Securing Cargo

Cargo onboard ships is stowed and secured to prevent damage during transport. If cargo is not adequately secured it can be damaged and/or shift when subjected to accelerations due to the ship’s movements in the water. This can cause injury to the crew or jeopardise the survival of the entire ship as the ship’s stability changes if the cargo shifts.

As a general rule, all ships that transport cargo must stow and secure the cargo safely enough to be seaworthy. Regulations for Swedish ships specify that all cargoes other than bulk cargoes must be secured except for parcel goods to be transported on ships in sea area E (the division of sea areas is specified in chapter 1, § 3 of the Ship Safety Ordinance (2003:438) and in more detail in the Swedish Maritime Administration’s regulation (SJÖFS 2003:3 on division of sea areas) or goods transported by road ferry on a regular ferry route. Parcel goods are goods collected in small cargo transport units such as cartons or boxes, freestanding or on open pallets. Cargo securing standards are imposed on non-Swedish ships when they leave Swedish ports.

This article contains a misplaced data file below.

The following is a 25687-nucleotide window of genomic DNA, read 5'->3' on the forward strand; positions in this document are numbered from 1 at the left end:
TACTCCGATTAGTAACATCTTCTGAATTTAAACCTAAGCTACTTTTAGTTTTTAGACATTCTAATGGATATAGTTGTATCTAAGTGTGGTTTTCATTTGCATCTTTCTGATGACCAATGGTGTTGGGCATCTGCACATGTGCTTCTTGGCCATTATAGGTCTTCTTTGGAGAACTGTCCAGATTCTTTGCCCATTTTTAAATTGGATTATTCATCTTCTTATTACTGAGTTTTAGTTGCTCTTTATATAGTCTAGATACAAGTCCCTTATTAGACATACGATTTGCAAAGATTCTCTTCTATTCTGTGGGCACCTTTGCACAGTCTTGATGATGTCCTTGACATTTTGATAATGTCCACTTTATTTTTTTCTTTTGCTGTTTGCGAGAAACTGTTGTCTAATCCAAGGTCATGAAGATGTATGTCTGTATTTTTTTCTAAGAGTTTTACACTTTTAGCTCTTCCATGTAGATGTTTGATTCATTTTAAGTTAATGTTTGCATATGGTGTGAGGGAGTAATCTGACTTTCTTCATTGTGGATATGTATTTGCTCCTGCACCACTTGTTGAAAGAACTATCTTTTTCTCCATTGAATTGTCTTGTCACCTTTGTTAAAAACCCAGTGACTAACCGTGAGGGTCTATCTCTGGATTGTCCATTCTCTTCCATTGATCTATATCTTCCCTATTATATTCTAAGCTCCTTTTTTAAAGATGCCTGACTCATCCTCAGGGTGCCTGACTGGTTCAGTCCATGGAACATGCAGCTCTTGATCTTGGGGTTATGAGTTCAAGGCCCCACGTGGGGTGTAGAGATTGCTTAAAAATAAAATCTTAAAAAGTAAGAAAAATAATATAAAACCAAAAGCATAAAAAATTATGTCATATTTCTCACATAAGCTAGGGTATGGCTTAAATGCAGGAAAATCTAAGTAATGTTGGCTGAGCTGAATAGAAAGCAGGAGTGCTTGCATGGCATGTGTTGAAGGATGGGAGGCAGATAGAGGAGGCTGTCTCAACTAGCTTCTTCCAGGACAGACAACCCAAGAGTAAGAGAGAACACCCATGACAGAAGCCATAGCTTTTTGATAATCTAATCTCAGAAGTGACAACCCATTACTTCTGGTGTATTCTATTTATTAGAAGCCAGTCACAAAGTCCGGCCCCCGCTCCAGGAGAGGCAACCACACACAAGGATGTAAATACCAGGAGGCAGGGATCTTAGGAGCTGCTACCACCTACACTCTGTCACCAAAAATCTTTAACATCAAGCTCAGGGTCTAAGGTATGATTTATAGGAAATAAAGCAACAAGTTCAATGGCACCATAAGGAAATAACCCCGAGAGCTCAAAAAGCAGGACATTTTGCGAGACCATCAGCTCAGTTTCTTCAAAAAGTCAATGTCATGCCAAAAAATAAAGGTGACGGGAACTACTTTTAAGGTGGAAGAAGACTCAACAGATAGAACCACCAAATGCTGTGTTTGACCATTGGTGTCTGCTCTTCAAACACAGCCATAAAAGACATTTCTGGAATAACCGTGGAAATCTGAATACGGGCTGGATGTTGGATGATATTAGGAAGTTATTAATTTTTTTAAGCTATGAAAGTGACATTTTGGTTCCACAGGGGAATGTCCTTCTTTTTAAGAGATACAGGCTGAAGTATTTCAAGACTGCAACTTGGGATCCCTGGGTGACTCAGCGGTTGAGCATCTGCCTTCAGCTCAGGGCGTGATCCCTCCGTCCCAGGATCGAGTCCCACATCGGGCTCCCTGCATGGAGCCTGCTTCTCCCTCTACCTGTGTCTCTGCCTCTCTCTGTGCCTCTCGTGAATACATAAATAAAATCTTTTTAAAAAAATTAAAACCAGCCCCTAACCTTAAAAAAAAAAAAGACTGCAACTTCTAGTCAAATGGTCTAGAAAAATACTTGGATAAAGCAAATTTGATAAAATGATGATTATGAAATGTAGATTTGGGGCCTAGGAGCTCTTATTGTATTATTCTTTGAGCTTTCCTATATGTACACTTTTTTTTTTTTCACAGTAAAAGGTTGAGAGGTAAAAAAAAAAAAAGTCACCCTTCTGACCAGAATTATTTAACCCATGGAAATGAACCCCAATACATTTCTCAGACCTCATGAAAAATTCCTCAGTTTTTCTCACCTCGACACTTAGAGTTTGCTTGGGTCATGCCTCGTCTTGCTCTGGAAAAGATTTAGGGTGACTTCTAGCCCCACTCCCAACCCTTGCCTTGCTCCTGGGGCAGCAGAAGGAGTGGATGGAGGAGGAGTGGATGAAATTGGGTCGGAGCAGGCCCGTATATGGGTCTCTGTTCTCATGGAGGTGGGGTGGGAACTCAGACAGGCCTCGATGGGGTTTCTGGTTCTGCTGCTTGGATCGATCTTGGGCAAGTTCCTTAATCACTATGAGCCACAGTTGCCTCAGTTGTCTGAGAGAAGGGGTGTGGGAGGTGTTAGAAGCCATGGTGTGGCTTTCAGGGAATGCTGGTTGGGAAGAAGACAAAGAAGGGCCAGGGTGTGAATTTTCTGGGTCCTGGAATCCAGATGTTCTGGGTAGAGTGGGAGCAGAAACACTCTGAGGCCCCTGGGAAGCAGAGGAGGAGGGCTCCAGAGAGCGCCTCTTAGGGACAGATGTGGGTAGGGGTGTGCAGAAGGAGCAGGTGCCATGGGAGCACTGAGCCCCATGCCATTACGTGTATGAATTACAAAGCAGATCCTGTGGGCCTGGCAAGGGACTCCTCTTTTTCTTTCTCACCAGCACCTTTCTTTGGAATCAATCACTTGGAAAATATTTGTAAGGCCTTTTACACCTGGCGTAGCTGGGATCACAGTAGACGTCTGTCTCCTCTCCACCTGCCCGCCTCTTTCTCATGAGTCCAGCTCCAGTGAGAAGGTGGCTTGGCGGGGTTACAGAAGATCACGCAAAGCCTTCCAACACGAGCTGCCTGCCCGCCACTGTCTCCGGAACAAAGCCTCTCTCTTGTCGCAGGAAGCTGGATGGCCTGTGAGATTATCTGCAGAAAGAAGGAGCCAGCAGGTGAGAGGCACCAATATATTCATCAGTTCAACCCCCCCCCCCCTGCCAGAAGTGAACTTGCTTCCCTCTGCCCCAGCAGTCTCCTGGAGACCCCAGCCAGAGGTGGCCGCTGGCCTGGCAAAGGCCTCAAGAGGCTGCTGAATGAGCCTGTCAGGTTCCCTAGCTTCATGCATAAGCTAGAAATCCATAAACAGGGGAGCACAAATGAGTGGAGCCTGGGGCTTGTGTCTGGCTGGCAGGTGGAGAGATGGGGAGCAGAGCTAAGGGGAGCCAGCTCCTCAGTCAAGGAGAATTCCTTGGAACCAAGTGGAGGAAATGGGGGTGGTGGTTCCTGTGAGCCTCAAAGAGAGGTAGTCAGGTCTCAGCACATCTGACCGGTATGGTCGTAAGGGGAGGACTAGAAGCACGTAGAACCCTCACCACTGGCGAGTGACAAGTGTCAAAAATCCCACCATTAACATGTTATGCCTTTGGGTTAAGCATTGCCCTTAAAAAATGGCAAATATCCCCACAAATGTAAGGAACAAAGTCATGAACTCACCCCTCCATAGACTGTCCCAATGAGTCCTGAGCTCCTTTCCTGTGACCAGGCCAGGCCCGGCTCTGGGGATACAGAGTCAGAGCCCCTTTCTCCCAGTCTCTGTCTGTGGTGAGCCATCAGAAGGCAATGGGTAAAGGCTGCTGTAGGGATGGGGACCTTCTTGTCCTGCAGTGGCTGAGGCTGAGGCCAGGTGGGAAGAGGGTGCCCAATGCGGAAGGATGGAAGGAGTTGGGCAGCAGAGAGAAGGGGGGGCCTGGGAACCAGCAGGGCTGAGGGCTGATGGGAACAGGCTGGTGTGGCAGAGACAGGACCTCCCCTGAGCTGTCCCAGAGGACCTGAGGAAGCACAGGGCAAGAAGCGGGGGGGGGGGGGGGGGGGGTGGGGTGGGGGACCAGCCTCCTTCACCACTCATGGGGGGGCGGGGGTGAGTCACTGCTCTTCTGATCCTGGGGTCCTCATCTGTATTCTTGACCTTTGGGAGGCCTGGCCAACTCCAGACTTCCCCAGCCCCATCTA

It is the ship master’s duty to ensure that the vessel is ready for sea before the voyage begins, which means that the master has ultimate liability for the correct securing of cargo.